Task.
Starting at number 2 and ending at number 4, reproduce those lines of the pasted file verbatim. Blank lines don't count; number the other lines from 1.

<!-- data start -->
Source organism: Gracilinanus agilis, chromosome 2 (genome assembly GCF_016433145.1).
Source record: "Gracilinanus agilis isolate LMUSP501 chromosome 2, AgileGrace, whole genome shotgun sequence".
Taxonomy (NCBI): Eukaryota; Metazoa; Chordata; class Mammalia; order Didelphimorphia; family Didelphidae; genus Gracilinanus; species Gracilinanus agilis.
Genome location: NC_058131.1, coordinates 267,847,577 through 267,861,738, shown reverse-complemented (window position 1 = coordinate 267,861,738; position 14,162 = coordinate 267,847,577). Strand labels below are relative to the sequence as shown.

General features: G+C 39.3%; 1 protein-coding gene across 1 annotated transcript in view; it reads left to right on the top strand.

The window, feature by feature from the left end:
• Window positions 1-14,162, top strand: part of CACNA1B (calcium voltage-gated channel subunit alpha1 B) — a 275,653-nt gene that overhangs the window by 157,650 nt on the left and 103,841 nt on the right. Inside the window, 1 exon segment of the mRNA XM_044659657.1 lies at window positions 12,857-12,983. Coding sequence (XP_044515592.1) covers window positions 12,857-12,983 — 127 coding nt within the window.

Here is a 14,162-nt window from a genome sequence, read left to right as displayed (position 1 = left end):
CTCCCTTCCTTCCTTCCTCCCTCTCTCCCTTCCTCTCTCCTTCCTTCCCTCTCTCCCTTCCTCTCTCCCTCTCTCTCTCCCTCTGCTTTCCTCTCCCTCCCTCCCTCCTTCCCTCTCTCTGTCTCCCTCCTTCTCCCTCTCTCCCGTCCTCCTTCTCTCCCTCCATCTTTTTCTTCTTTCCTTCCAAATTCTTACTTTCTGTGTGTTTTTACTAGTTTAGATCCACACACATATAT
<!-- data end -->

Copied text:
Source record: "Gracilinanus agilis isolate LMUSP501 chromosome 2, AgileGrace, whole genome shotgun sequence".
Taxonomy (NCBI): Eukaryota; Metazoa; Chordata; class Mammalia; order Didelphimorphia; family Didelphidae; genus Gracilinanus; species Gracilinanus agilis.
Genome location: NC_058131.1, coordinates 267,847,577 through 267,861,738, shown reverse-complemented (window position 1 = coordinate 267,861,738; position 14,162 = coordinate 267,847,577). Strand labels below are relative to the sequence as shown.